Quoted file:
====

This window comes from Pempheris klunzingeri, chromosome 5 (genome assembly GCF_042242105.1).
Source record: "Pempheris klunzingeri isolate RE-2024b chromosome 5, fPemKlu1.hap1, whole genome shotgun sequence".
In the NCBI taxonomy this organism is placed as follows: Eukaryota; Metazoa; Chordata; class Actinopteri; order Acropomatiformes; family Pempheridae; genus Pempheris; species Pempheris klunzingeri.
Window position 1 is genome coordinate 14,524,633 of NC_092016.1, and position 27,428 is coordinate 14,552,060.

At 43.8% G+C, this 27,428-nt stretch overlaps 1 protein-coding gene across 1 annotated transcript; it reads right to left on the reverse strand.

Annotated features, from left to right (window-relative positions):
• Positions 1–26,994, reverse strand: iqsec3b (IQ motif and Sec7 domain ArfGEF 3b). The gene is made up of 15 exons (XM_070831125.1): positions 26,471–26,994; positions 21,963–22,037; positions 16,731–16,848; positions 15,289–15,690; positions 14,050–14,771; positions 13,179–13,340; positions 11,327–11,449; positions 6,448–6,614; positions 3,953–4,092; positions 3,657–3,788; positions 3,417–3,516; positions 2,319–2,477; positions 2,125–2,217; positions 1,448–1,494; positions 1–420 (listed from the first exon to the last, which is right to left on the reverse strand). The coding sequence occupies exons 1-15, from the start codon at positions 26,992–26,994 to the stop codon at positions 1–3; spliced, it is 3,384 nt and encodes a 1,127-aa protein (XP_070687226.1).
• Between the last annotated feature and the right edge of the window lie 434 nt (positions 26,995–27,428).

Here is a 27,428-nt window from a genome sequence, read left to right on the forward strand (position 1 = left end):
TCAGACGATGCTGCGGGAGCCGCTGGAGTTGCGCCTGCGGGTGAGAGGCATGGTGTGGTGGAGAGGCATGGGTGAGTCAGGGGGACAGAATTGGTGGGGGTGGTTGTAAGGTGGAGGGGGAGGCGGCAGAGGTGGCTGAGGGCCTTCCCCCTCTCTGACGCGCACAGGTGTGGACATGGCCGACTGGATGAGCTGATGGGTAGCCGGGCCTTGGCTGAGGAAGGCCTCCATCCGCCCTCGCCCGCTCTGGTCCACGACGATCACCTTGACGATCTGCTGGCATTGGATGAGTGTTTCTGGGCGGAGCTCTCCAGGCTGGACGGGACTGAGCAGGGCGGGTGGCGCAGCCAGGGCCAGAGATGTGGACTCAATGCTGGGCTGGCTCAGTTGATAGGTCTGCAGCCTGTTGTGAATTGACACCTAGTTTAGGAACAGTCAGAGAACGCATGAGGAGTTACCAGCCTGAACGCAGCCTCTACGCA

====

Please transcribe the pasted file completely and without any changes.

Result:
This window comes from Pempheris klunzingeri, chromosome 5 (genome assembly GCF_042242105.1).
Source record: "Pempheris klunzingeri isolate RE-2024b chromosome 5, fPemKlu1.hap1, whole genome shotgun sequence".
In the NCBI taxonomy this organism is placed as follows: Eukaryota; Metazoa; Chordata; class Actinopteri; order Acropomatiformes; family Pempheridae; genus Pempheris; species Pempheris klunzingeri.
Window position 1 is genome coordinate 14,524,633 of NC_092016.1, and position 27,428 is coordinate 14,552,060.

At 43.8% G+C, this 27,428-nt stretch overlaps 1 protein-coding gene across 1 annotated transcript; it reads right to left on the reverse strand.

Annotated features, from left to right (window-relative positions):
• Positions 1–26,994, reverse strand: iqsec3b (IQ motif and Sec7 domain ArfGEF 3b). The gene is made up of 15 exons (XM_070831125.1): positions 26,471–26,994; positions 21,963–22,037; positions 16,731–16,848; positions 15,289–15,690; positions 14,050–14,771; positions 13,179–13,340; positions 11,327–11,449; positions 6,448–6,614; positions 3,953–4,092; positions 3,657–3,788; positions 3,417–3,516; positions 2,319–2,477; positions 2,125–2,217; positions 1,448–1,494; positions 1–420 (listed from the first exon to the last, which is right to left on the reverse strand). The coding sequence occupies exons 1-15, from the start codon at positions 26,992–26,994 to the stop codon at positions 1–3; spliced, it is 3,384 nt and encodes a 1,127-aa protein (XP_070687226.1).
• Between the last annotated feature and the right edge of the window lie 434 nt (positions 26,995–27,428).

Here is a 27,428-nt window from a genome sequence, read left to right on the forward strand (position 1 = left end):
TCAGACGATGCTGCGGGAGCCGCTGGAGTTGCGCCTGCGGGTGAGAGGCATGGTGTGGTGGAGAGGCATGGGTGAGTCAGGGGGACAGAATTGGTGGGGGTGGTTGTAAGGTGGAGGGGGAGGCGGCAGAGGTGGCTGAGGGCCTTCCCCCTCTCTGACGCGCACAGGTGTGGACATGGCCGACTGGATGAGCTGATGGGTAGCCGGGCCTTGGCTGAGGAAGGCCTCCATCCGCCCTCGCCCGCTCTGGTCCACGACGATCACCTTGACGATCTGCTGGCATTGGATGAGTGTTTCTGGGCGGAGCTCTCCAGGCTGGACGGGACTGAGCAGGGCGGGTGGCGCAGCCAGGGCCAGAGATGTGGACTCAATGCTGGGCTGGCTCAGTTGATAGGTCTGCAGCCTGTTGTGAATTGACACCTAGTTTAGGAACAGTCAGAGAACGCATGAGGAGTTACCAGCCTGAACGCAGCCTCTACGCA